How did humans use heat to make their tools during the Middle Stone Age? John Murray, a PhD candidate at the School of Human Evolution and Social Change at Arizona State University, was recently awarded a prestigious grant from the National Science Foundation to help fund his research into this question.
“There are three proposed methods that scientists believe people in the Middle Stone Age may have used to heat the silcrete: Put it directly in the fire, put it under a pile of embers, or put it in a sand bath where you would dig a pit, cover it in sand then build a fire on top of that,” Murray said.
The $30,000 dollar Doctoral Dissertation Research Improvement Grant (DDRIG) will allow Murray to do another season of fieldwork on the coast of South Africa. There, he will analyze and work to distinguish possible methods early modern humans used to heat-treat silcrete and make tools from 162,000 to 50,000 years ago.
“The reason why South Africa is a good location is because it actually has the earliest evidence for intentional heat treatment at 162,000 years ago at Pinnacle Point 13B,” Murray said.
He has been interested in paleoanthropology since obtaining his master’s degree in anthropology, for which he studied early modern humans and Neanderthals in Jordan. He then became interested in doing further research on the difference between Neanderthals and modern human behavior.
Murray knew he wanted to work toward his PhD at ASU and with Foundation Professor Curtis Marean. Marean is world-renowned for his work in the origins of modern humans at his site, Pinnacle Point. Murray said Marean has been an amazing mentor.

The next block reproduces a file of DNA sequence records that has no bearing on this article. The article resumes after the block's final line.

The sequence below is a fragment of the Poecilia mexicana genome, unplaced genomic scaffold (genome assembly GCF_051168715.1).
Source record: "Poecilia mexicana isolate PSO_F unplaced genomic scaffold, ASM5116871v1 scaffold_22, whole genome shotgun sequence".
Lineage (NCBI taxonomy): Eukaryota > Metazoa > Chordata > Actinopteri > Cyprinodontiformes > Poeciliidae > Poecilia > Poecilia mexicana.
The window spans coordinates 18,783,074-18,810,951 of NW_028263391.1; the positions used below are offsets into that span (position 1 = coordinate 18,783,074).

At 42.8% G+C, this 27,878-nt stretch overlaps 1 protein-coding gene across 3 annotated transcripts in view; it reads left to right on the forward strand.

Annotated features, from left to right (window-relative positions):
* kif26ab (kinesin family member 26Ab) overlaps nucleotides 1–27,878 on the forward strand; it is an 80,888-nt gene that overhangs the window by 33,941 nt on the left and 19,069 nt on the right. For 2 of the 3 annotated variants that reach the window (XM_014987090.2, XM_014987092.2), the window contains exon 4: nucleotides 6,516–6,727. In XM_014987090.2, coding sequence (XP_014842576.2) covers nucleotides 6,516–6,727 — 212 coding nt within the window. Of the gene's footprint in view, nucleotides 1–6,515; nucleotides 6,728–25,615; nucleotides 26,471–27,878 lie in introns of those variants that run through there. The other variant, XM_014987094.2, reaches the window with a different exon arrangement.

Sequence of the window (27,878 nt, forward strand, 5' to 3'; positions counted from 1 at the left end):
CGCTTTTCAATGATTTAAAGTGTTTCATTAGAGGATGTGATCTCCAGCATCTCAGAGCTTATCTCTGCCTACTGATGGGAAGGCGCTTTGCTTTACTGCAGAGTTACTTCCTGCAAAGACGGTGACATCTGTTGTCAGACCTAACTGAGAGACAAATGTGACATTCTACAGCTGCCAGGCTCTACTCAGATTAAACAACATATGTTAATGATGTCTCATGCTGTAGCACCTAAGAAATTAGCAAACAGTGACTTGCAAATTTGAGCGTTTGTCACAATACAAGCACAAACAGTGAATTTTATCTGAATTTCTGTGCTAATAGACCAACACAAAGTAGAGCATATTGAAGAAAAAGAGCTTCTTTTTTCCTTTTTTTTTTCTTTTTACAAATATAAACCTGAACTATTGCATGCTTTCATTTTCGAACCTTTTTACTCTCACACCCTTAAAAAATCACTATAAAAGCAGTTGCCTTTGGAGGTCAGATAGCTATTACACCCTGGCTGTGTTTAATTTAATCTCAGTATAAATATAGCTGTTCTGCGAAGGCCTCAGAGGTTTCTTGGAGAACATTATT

“John received the best reviews for a DDRIG NSF grant that I have ever seen,” Marean said. “That did not surprise me because it was a perfectly executed grant proposal. John has been a great pleasure to work with. He has many strong characteristics, but one I will mention is he has developed an excellent problem-solving psychology, and that has clearly served him well.”
Along with this research, Murray teaches stone tool-making to undergraduate students and does extensive work in ASU’s Ancient Technology Lab.
Murray also budgeted to fund travel for two undergraduate field assistants for the three months in South Africa. One student will be from ASU and the other from South Africa. He will train the students in lithic analysis and artifact curation and data management.
“I am most excited about being awarded the NSF because it gives me the opportunity to provide experience and hands-on training for two undergraduate students,” Murray said.
“Undergraduate mentorship has been one of the most rewarding things about being a School of Human Evolution and Social Change graduate student, and I’m happy that I will be able to continue this with the NSF, particularly because it will provide a fully funded overseas experience for an ASU student and also because it will provide training for a South African researcher that will hopefully give them the experience they need to continue working as a professional researcher and scientist within their home country.”
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